Award-winning author, narrator, and screenwriter Neil Gaiman personally selected this book, and, using the tools of the Audiobook Creation Exchange (ACX), cast the narrator and produced this work for his audiobook label, Neil Gaiman Presents.
A few words from Neil on The Drowning Girl: "As with all "Neil Gaiman Presents" titles, it's very important to me to find the voice that comes closest to the voice in the author's head; for Caitlin, for this book, that was Suzy Jackson. It was not until the second round of auditions that we found someone who sounded young but not naïve, someone who could catalogue the sharp detail of Imp's carefully observed daily life but also convey the blurred edges of her reality. Caitlin and Suzy kept in touch during the recording, and the result is a reading that is precise but not "stagey", a literary but accessible reading of the novel."
India Morgan Phelps - Imp to her friends - is schizophrenic. Struggling with her perceptions of reality, Imp must uncover the truth about her encounters with creatures out of myth - or from something far, far stranger....
Winner of the 2013 Bram Stoker Award for Best Novel.
To hear more from Neil Gaiman on The Drowning Girl, click here, or listen to the introduction at the beginning of the book itself.
©2012 Caitlin R. Kiernan (P)2012 Caitlin R Kiernan
While joy driving one night, Imp, a schizophrenic young woman, picks up another young woman, Eva Canning, who is standing stark naked alongside a river. This encounters shreds the poor girl's mind as she re-imagines her passenger as a siren and a werewolf until she is able to confront the truth.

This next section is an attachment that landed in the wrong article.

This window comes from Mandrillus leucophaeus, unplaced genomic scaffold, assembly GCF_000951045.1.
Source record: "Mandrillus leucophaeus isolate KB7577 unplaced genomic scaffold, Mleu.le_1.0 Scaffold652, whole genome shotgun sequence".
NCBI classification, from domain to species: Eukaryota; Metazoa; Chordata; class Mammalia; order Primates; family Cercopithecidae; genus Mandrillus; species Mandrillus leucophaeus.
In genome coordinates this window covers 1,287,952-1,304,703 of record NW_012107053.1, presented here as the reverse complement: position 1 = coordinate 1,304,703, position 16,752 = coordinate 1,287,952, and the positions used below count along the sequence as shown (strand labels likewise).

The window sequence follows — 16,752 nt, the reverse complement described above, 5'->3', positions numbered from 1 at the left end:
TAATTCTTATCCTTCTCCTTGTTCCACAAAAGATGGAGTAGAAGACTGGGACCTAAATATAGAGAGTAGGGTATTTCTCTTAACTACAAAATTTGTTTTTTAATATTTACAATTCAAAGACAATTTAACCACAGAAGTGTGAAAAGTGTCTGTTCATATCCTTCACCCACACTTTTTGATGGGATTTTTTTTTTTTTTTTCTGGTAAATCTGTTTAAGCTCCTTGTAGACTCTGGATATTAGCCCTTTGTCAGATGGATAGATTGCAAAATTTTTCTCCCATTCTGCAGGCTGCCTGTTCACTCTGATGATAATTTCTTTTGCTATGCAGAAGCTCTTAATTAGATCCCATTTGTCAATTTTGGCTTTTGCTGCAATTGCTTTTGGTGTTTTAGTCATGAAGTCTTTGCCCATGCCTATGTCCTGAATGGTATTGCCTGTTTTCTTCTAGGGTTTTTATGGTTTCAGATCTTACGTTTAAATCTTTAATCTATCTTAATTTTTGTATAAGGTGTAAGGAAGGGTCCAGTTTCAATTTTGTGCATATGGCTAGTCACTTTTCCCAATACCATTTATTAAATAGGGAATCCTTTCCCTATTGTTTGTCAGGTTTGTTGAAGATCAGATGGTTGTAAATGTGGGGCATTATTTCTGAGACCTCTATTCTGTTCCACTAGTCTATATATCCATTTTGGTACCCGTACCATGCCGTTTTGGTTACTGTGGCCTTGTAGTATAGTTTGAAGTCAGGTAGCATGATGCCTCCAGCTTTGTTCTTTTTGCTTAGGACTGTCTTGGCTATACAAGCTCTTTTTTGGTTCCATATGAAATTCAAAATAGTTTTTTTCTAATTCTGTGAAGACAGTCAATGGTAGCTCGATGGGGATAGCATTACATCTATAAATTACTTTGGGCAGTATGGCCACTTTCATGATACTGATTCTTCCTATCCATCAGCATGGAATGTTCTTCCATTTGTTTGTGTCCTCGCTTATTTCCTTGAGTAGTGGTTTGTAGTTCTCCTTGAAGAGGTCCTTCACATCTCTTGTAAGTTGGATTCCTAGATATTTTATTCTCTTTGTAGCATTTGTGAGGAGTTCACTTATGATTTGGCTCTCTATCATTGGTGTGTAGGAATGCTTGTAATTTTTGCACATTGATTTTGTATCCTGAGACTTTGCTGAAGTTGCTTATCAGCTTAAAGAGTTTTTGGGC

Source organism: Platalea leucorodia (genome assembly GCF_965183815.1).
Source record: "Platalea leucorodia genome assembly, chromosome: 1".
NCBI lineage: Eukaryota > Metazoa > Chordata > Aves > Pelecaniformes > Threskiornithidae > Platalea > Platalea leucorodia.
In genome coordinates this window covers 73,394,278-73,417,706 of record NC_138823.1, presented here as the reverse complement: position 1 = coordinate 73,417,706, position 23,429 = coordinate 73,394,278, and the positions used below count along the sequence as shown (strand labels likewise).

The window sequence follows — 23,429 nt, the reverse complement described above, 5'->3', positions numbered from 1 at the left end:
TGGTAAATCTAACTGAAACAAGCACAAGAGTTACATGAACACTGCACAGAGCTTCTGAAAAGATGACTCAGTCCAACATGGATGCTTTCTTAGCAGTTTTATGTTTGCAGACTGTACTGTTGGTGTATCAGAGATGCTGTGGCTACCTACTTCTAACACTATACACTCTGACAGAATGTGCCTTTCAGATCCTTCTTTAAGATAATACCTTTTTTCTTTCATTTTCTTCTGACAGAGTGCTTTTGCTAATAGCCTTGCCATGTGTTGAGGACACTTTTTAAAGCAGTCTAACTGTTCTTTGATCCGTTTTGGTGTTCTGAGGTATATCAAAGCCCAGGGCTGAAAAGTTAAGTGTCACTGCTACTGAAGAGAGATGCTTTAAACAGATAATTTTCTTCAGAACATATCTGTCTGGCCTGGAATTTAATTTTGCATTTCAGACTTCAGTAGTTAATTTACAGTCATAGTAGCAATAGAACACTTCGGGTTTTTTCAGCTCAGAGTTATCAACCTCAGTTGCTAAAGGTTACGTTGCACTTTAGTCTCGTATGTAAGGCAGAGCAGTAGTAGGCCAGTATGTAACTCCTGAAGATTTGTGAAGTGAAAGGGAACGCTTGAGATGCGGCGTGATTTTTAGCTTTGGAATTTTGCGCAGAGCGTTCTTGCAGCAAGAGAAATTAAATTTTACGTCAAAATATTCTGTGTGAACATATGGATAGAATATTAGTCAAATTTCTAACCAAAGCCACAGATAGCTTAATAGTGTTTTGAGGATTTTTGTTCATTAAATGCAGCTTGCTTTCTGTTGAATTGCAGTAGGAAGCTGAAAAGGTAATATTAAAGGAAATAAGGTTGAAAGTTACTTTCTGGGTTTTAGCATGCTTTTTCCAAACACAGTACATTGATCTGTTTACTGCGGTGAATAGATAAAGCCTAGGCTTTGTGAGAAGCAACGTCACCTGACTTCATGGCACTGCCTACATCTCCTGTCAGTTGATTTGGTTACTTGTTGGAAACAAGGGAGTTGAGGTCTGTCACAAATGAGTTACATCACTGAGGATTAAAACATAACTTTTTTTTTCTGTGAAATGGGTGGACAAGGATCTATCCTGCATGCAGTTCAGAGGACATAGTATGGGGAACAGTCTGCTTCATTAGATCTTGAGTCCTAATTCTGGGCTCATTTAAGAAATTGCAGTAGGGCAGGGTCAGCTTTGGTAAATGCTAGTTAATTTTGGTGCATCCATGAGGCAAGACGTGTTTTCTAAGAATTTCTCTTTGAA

Kiernan wrote the story in first person and this first person is not a disinterested observer or reliable narrator. Suzy Jackson thus has to give a performance more than a reading. She brings to life Kiernan's sad madwoman, a girl bright, curious, imaginative, quirky, usually frightened, eventually brave. She handles the inevitable psychotic-off-her-meds scene in a way that fills the listener, who by now should love the girl if he/she has a heart, with concern and dread. Gaiman made a good choice in Suzy.
This novel reads like a work created as part of a Creative Writing course; pretentious and self-conscious.
Reams and reams of "what it's *really* like to have a mental illness" stream-of-consciousness style.
Perhaps if you're an avid reader of Nexus magazine, or if you're really into mediocre Symbolist Art, or perhaps even enjoy obsessive tangental list-making, you may find this riveting.
I only kept listening out of a perverse interest to see if it could get any worse;
As an Australian accustomed to English pronunciation of words I found some American pronunciations particularly jarring, and her characterisation of the girlfriend was just woeful.
Now I'm wise to the fact that an imprimatur from Neil Gaiman is no guarantee of quality!
The synopsis of this book sounded very interesting. But I started to fall asleep as soon as I started listening. I got 5 hours into it and just crashed. The story is too slow to start and the narrator spends an ungodly amount of time explaining how crazy, she, herself is. Two hours of explaining her crazy! After 5 hours I have no idea where the story is going, what it is really about or why I should care about anyone in it. It rambles and rambles and rambles. I simply cannot believe it was nominated for a Nebula Award. I would like to know if anything actually happens in the book so I'll get a paper copy from the library so that I can skip through all the tripe and get to the end. Dreadful book.